Field of Dreams: if you build it, they will come!


Love one another
May 3, 2010, 4:55 pm
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A sermon preached at All Hallows, Easton, May 2nd 2010

“I give you a new commandment.” In what sense is the commandment to love new? In summarising the Old Law, our Lord had said that it consists in loving God with all our heart and mind and soul (the first and greatest commandment), and in loving our neighbour as ourselves. The first of these comes in Deuteronomy 6.4; the second in Leviticus 19.18. So how is it a new commandment?

What is love? We use the word in many ways, often trivialising it and distorting it. But there are two main senses in which we speak of loving something or someone. In one way, we use it to express our attitude to someone or something, based on what they give us. We value them because they enhance our lives. I love my wife, and I would be lost without her. I love the music of Beethoven, it uplifts and inspires me. I love the English countryside, it is so beautiful and peaceful. Those are perfectly proper ways to speak. I love what is good, good for me.

But there is a second way of loving (and it may apply to the same objects) in which I love and value something or someone with no reference to myself at all, but for what they are in themselves. In fact, I may be prepared to sacrifice my own interest and advantage for the sake of the other. I am concerned for their welfare, even above my own. This applies especially to love for other persons, whose welfare is clearly understood. I cannot in quite the same way work for the welfare of Beethoven’s music, except perhaps by not murdering it on the piano! I can, perhaps, work for the welfare of the English countryside, for instance by opposing the building of a motorway or wind-farm. But such concerns still come back, usually, to questions of human welfare.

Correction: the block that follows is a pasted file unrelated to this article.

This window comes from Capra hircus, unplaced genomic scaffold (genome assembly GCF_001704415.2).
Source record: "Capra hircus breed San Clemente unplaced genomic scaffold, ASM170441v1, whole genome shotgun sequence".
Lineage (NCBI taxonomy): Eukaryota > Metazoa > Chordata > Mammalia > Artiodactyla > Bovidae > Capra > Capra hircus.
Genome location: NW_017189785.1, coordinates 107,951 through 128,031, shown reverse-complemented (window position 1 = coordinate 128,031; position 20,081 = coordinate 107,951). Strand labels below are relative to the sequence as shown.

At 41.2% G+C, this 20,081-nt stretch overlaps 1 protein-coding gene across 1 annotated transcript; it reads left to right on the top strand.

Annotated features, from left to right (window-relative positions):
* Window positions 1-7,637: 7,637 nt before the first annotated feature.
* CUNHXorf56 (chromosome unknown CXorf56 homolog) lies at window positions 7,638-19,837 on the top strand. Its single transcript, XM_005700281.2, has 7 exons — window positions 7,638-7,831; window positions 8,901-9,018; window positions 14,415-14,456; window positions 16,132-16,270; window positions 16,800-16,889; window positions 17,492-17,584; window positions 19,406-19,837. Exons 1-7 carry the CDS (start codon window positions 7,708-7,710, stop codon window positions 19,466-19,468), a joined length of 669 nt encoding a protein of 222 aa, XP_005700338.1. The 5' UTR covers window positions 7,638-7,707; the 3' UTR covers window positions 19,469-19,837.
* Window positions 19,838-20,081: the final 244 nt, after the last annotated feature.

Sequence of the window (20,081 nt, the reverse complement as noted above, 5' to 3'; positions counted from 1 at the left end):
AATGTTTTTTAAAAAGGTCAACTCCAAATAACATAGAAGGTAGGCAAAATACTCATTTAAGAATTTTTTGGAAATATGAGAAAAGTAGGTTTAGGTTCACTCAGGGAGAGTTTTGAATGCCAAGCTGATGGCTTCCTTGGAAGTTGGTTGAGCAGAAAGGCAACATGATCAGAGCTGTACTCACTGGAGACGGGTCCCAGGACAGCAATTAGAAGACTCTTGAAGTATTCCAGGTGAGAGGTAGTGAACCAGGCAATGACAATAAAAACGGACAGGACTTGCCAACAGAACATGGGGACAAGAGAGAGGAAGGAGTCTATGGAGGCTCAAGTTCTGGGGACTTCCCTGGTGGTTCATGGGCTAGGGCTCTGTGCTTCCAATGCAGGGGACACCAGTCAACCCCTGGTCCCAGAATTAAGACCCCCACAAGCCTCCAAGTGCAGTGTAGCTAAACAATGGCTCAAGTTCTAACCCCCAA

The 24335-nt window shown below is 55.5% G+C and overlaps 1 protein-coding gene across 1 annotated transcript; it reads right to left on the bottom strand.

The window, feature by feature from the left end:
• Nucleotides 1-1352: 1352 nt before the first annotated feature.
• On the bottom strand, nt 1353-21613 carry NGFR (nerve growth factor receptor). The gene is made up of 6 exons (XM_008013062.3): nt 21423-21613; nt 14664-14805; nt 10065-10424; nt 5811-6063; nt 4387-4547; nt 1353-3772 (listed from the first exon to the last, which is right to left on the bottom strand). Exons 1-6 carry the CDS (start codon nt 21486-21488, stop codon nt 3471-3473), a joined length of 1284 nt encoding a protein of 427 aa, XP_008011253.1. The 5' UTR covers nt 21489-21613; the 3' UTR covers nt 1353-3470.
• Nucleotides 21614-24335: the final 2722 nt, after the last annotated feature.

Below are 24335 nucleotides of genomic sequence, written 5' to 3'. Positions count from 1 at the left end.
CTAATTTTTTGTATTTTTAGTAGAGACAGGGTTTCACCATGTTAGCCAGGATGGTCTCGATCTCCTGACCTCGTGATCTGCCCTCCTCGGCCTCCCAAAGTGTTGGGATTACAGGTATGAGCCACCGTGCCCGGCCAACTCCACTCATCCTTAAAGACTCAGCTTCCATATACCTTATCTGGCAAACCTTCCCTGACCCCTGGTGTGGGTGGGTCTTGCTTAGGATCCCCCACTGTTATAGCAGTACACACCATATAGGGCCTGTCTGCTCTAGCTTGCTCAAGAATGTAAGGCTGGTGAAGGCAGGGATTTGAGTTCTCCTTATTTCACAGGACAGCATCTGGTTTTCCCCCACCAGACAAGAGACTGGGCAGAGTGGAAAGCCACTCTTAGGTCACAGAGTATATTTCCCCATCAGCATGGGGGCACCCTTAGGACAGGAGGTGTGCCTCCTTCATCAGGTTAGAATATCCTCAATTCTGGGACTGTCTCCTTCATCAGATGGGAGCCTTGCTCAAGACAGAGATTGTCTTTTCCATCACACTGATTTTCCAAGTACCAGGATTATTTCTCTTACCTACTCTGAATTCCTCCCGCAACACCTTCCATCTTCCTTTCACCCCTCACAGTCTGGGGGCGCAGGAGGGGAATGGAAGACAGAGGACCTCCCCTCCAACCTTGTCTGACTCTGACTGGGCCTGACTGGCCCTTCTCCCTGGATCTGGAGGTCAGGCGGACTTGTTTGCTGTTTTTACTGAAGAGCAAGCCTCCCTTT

Our Lord said, Love one another, as I have loved you. When God came into the world as a human being, when he laboured and suffered and died, he did so not for his own advantage, but for ours. Indeed, when he created the universe, it was not for his benefit but for ours. The love of God, expressed eternally in his own divine nature, and expressed in time in the human love of Jesus, has no element of selfishness in it at all. He simply pours out his goodness, like a fountain that never runs dry.

When Jesus tells us to love one another as he himself loves us, he is setting us a huge challenge! How can we, weak and frail and imperfect as we are, ever rise to it? We cannot, by our own power. It is not in the nature of a created being to be that disinterested. By nature, we can only love in the first way I described, from our own perspective. To love as God loves, we need to have God, as it were, inside us. We need (in St Paul’s phrase) to “put on Christ”. We must be transformed into his likeness, filled with his Spirit.

The Spirit of Jesus- the Spirit of the Father and the Son, the Holy Spirit- is nothing less than the Love of God, his never-ceasing outpouring of himself. It is his Gift, first the mutual gift of Father and Son to one another, then their gift to created beings capable of receiving it. We can only love as Christ loves, if we open ourselves without reserve to his Spirit. God rejects nobody (although, alas, many reject him). God wishes ill to nobody, he does not want the death or destruction of sinners, he wants them to turn back to him and live. To live, truly, is to love. To refuse to love is, in the end, to die.

In the first reading, from the Book of Revelation, John sees the Holy City, the New Jerusalem, coming down out of heaven. He is told, here God lives among his people. His name is God-with-them, that is “Emmanuel”, as we heard at Christmas. Despite what some may say, the New Jerusalem, the Ideal Society, is not built up from below by human beings. (Whoever is elected on Thursday, don’t get your hopes too high!) The Holy City comes down from above. It is the Gift of God. It is in fact where God lives among us, the God of Love. The Church and Christ are one. He is the head, we are his Body. We shall be known as his disciples when, and only when, we love one another as he does

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